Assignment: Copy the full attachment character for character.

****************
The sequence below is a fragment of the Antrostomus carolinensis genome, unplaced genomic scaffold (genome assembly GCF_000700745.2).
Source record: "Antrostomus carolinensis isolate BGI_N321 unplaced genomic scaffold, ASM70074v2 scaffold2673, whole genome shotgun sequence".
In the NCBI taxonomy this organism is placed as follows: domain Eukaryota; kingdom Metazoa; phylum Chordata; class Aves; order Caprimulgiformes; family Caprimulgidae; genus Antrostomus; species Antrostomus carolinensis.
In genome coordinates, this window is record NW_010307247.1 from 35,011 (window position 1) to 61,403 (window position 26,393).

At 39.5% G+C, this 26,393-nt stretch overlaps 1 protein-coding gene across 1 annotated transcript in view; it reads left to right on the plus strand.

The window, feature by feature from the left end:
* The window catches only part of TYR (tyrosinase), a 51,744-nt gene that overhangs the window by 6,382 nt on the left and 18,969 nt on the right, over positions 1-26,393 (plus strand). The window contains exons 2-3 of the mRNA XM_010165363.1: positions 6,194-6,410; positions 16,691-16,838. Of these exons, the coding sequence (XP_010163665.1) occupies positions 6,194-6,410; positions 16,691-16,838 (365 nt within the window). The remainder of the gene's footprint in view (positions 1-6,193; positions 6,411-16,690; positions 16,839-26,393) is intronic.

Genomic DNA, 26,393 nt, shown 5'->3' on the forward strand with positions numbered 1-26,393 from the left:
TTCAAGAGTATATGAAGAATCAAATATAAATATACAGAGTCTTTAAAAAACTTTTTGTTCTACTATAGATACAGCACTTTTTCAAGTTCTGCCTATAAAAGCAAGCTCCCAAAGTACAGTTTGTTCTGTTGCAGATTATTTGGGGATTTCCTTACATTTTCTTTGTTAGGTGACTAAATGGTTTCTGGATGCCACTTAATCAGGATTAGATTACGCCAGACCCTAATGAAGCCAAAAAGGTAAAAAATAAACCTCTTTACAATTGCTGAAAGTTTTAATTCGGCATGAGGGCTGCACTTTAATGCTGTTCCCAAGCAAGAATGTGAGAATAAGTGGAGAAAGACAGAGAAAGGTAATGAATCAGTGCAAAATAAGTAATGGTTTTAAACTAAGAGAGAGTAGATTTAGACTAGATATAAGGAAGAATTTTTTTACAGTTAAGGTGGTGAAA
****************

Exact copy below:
The sequence below is a fragment of the Antrostomus carolinensis genome, unplaced genomic scaffold (genome assembly GCF_000700745.2).
Source record: "Antrostomus carolinensis isolate BGI_N321 unplaced genomic scaffold, ASM70074v2 scaffold2673, whole genome shotgun sequence".
In the NCBI taxonomy this organism is placed as follows: domain Eukaryota; kingdom Metazoa; phylum Chordata; class Aves; order Caprimulgiformes; family Caprimulgidae; genus Antrostomus; species Antrostomus carolinensis.
In genome coordinates, this window is record NW_010307247.1 from 35,011 (window position 1) to 61,403 (window position 26,393).

At 39.5% G+C, this 26,393-nt stretch overlaps 1 protein-coding gene across 1 annotated transcript in view; it reads left to right on the plus strand.

The window, feature by feature from the left end:
* The window catches only part of TYR (tyrosinase), a 51,744-nt gene that overhangs the window by 6,382 nt on the left and 18,969 nt on the right, over positions 1-26,393 (plus strand). The window contains exons 2-3 of the mRNA XM_010165363.1: positions 6,194-6,410; positions 16,691-16,838. Of these exons, the coding sequence (XP_010163665.1) occupies positions 6,194-6,410; positions 16,691-16,838 (365 nt within the window). The remainder of the gene's footprint in view (positions 1-6,193; positions 6,411-16,690; positions 16,839-26,393) is intronic.

Genomic DNA, 26,393 nt, shown 5'->3' on the forward strand with positions numbered 1-26,393 from the left:
TTCAAGAGTATATGAAGAATCAAATATAAATATACAGAGTCTTTAAAAAACTTTTTGTTCTACTATAGATACAGCACTTTTTCAAGTTCTGCCTATAAAAGCAAGCTCCCAAAGTACAGTTTGTTCTGTTGCAGATTATTTGGGGATTTCCTTACATTTTCTTTGTTAGGTGACTAAATGGTTTCTGGATGCCACTTAATCAGGATTAGATTACGCCAGACCCTAATGAAGCCAAAAAGGTAAAAAATAAACCTCTTTACAATTGCTGAAAGTTTTAATTCGGCATGAGGGCTGCACTTTAATGCTGTTCCCAAGCAAGAATGTGAGAATAAGTGGAGAAAGACAGAGAAAGGTAATGAATCAGTGCAAAATAAGTAATGGTTTTAAACTAAGAGAGAGTAGATTTAGACTAGATATAAGGAAGAATTTTTTTACAGTTAAGGTGGTGAAA